Coming from West Virginia myself, just like Tim, I know how sheltered of an environment this region can be. However, it has only stimulated Tim to be outward-searching, never afraid of meeting new people from different cultures, intimating himself with foreigners and cultivating an understanding of those whose backgrounds were vastly different from his own. If anything, Tim is actually more at home with people from different countries as he so greatly enjoys the life lessons he learns from others.

I can’t tell you exactly the best way to leave your comfort zone. What I can tell you is that even if you’re a big scaredy lion like me, you’ll never, ever regret seeking the new. 

With much love,


Ce que j’ai fait cette semaine!

Stars when you shine, you know how I feel
Scent of the pine, you know how I feel
Yeah, freedom is mine, and I know how I feel.

~Nina Simone

It seems like it has been a while since my last updates. I have been combatting senioritis and playing some big-time catch-up in some courses that I let fall to the side in order to travel. Have no fears, I will still pull out that 4.0! In an effort to get back to my regular postings, I am going to go back to posting on the weekends before Sunday evening. Because it has been a  while, I have decided to just fill you in with some great highlights.

I have visited two amazing places this past week–here’s their stories.


Tarmilat is a very tiny village just ten minutes away from campus via car. The families in the village originally settled there because the men were brought up in this area to be shepherds. The kids and other family members collect materials from the garbage dump near their homes, they sell what they are able to recyclable. With other materials they find, they use them to make their homes (flattened out powdered milk cans and such). About ten years ago the AUI (my university here) club Hand-in-Hand wanted to help the community and rather than giving them a donation of money they raised money to buy them a few looms. Students found one woman who was really good at weaving and had her teach other women in the community. AUI students also helped the women learn to read and account for all of the material costs and sales income. Often, you can find handmade items that they are selling that have typos on them. This makes these items even more special to me. I can appreciate the genuine heart they have while making these beautiful pieces of art. The women now sell woven carpets, purses, coasters and such and as they are able to generate their own income they have reinvested in solar panels for their community. So although the prices are a bit higher than what you would find in a medina and there is no bargaining, it is awesome to find the woman who made your carpet, hand her the money directly and know that it is going to make a difference in her life. I did buy two carpets which were about 40 USD a piece. Unfortunately, neither of the women that made my carpets were present, but I got to meet their sisters and daughters. It was more than a treat for me.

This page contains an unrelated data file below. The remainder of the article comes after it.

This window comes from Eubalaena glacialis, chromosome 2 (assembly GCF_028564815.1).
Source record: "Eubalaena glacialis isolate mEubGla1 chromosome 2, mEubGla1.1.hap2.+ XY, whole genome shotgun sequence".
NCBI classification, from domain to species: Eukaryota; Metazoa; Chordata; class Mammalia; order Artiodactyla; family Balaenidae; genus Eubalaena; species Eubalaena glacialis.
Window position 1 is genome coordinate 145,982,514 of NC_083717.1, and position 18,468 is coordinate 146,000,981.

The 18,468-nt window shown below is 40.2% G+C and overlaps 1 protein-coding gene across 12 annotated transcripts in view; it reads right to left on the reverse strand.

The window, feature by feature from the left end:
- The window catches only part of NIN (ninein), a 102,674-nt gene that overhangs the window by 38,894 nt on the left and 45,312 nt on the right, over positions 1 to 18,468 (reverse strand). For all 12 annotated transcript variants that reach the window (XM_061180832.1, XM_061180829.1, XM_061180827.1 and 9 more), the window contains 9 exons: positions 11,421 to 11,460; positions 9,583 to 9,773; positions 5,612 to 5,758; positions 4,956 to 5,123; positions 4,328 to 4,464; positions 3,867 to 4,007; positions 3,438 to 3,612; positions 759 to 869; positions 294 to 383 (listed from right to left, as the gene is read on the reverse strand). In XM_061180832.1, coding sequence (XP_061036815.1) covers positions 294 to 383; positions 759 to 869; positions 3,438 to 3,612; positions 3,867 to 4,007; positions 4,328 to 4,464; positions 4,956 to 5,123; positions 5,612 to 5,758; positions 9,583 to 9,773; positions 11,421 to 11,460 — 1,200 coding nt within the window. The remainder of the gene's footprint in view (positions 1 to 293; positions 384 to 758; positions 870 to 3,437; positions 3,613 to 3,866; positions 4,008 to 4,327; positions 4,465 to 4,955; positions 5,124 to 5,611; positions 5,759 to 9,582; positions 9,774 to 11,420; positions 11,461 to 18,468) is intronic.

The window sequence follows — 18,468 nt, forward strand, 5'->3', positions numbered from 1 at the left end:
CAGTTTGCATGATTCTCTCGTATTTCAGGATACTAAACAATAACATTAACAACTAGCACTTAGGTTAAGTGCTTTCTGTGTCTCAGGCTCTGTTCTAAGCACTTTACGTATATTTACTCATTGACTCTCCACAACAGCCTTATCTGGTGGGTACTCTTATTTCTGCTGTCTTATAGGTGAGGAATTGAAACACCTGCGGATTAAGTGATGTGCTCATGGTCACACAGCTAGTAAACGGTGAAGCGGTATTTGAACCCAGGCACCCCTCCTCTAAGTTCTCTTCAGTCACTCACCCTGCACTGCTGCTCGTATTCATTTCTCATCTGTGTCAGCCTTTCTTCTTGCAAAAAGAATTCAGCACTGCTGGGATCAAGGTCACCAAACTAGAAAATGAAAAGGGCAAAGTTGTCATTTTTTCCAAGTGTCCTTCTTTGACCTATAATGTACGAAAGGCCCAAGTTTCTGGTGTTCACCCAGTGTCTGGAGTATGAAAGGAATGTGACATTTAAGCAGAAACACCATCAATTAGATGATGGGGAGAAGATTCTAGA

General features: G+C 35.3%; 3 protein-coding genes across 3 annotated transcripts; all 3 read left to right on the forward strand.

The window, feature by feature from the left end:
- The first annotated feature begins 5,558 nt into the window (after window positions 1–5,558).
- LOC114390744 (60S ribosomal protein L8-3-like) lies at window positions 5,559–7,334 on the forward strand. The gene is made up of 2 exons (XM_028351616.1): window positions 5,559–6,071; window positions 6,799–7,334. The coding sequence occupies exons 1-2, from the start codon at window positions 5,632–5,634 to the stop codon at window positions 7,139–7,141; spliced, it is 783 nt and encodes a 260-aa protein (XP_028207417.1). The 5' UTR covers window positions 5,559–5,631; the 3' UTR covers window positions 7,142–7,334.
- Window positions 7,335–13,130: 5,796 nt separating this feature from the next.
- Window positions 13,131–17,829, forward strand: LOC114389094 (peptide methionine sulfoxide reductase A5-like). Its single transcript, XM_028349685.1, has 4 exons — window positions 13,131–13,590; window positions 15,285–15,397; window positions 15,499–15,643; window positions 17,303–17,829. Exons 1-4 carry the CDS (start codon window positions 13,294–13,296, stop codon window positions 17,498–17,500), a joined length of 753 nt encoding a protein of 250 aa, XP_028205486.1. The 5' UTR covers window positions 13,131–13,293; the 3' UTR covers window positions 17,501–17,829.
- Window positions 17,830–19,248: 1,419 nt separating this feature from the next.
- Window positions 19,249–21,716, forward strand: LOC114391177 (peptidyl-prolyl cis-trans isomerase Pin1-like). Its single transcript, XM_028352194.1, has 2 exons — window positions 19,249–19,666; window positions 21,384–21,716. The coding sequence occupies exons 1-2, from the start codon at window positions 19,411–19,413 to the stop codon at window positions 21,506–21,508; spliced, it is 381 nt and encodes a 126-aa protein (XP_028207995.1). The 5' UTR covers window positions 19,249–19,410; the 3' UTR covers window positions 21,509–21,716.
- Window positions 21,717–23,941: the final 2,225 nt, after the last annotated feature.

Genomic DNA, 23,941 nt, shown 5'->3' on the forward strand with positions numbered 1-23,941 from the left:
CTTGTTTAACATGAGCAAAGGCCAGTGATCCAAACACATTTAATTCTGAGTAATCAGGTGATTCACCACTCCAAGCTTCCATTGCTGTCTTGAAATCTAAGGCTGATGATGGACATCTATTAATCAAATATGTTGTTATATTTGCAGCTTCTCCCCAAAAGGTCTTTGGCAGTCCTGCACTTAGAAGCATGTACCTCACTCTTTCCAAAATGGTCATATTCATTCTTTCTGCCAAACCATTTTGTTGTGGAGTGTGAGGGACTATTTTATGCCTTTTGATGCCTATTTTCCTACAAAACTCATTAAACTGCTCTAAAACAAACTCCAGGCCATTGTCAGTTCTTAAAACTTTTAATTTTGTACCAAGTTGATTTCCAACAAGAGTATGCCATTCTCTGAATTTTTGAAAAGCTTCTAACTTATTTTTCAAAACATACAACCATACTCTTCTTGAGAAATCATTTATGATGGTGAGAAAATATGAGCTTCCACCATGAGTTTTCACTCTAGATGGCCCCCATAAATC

"Chickens and Teapots"
“Chickens and Teapots”
Each carpet has a short bio and photo of its creator. After you choose which one you want, you find the lady pictured and pay her the money.
Each carpet has a short bio and photo of its creator. After you choose which one you want, you find the lady pictured and pay her the money.

After purchasing our carpets and handing out some suckers that my friend Aimée purchased at the marché, we were invited into their homes (the same ones that they made out of found items). They served up delicious freshly baked bread–some of the best bread I have ever had. They also served us chicken. It is traditional here to use the bread to tear off pieces of the chicken. It is also covered in a delicious sauce, so you can dip your bread and chicken in the sauce before eating for the best tasting meal you’ll ever have. One of the ladies could tell that none of us were really that experienced in dining like this, so she came over and tore all the meat of the bones for us. HAHA! As she was doing this, I whispered to the group “you can tell she’s a mom.” After we were full on chicken and bread, they brought us couscous and vegetables. No matter how full you are, you simply just don’t turn down couscous. ESPECIALLY the kind that is home-made is tiny villages. So, we started what seemed like a second dinner and ate ourselves into the best food coma I’ve ever had.

The chicken dish with an amazing sauce.
The chicken dish with an amazing sauce.
Here are the kids enjoying their suckers and watching us as we chatted before eating.
Here are the kids enjoying their suckers and watching us as we chatted before eating.
You have to cheers to couscous!
You have to cheers to couscous!